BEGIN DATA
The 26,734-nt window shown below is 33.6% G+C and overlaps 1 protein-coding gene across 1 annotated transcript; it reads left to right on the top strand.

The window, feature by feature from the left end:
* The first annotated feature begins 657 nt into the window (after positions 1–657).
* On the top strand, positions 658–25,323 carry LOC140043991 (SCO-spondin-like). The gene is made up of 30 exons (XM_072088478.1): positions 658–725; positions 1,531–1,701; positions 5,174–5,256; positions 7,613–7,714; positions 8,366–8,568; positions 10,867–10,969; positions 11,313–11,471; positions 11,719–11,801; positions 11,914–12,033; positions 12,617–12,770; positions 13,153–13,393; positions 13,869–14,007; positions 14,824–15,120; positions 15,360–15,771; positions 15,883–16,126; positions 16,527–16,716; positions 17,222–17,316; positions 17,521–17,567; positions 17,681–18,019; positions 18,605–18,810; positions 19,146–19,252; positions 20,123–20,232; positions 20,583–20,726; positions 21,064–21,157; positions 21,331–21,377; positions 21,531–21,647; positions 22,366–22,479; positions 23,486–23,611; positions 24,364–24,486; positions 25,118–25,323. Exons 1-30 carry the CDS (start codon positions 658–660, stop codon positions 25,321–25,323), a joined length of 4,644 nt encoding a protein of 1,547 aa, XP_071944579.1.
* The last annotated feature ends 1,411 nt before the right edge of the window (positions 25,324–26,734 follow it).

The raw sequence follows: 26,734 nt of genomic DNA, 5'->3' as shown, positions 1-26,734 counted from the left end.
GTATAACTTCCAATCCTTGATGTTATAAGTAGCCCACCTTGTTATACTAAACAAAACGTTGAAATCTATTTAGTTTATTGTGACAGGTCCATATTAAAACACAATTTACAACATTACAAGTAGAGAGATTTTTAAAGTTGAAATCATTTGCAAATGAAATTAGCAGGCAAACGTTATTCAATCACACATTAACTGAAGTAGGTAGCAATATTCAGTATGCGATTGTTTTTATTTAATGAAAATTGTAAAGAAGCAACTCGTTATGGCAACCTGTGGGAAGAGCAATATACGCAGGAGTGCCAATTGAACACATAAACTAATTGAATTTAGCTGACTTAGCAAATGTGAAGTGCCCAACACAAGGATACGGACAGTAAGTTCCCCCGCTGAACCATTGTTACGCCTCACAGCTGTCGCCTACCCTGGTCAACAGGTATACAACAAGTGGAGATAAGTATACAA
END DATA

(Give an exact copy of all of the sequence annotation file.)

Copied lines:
The 26,734-nt window shown below is 33.6% G+C and overlaps 1 protein-coding gene across 1 annotated transcript; it reads left to right on the top strand.

The window, feature by feature from the left end:
* The first annotated feature begins 657 nt into the window (after positions 1–657).
* On the top strand, positions 658–25,323 carry LOC140043991 (SCO-spondin-like). The gene is made up of 30 exons (XM_072088478.1): positions 658–725; positions 1,531–1,701; positions 5,174–5,256; positions 7,613–7,714; positions 8,366–8,568; positions 10,867–10,969; positions 11,313–11,471; positions 11,719–11,801; positions 11,914–12,033; positions 12,617–12,770; positions 13,153–13,393; positions 13,869–14,007; positions 14,824–15,120; positions 15,360–15,771; positions 15,883–16,126; positions 16,527–16,716; positions 17,222–17,316; positions 17,521–17,567; positions 17,681–18,019; positions 18,605–18,810; positions 19,146–19,252; positions 20,123–20,232; positions 20,583–20,726; positions 21,064–21,157; positions 21,331–21,377; positions 21,531–21,647; positions 22,366–22,479; positions 23,486–23,611; positions 24,364–24,486; positions 25,118–25,323. Exons 1-30 carry the CDS (start codon positions 658–660, stop codon positions 25,321–25,323), a joined length of 4,644 nt encoding a protein of 1,547 aa, XP_071944579.1.
* The last annotated feature ends 1,411 nt before the right edge of the window (positions 25,324–26,734 follow it).

The raw sequence follows: 26,734 nt of genomic DNA, 5'->3' as shown, positions 1-26,734 counted from the left end.
GTATAACTTCCAATCCTTGATGTTATAAGTAGCCCACCTTGTTATACTAAACAAAACGTTGAAATCTATTTAGTTTATTGTGACAGGTCCATATTAAAACACAATTTACAACATTACAAGTAGAGAGATTTTTAAAGTTGAAATCATTTGCAAATGAAATTAGCAGGCAAACGTTATTCAATCACACATTAACTGAAGTAGGTAGCAATATTCAGTATGCGATTGTTTTTATTTAATGAAAATTGTAAAGAAGCAACTCGTTATGGCAACCTGTGGGAAGAGCAATATACGCAGGAGTGCCAATTGAACACATAAACTAATTGAATTTAGCTGACTTAGCAAATGTGAAGTGCCCAACACAAGGATACGGACAGTAAGTTCCCCCGCTGAACCATTGTTACGCCTCACAGCTGTCGCCTACCCTGGTCAACAGGTATACAACAAGTGGAGATAAGTATACAA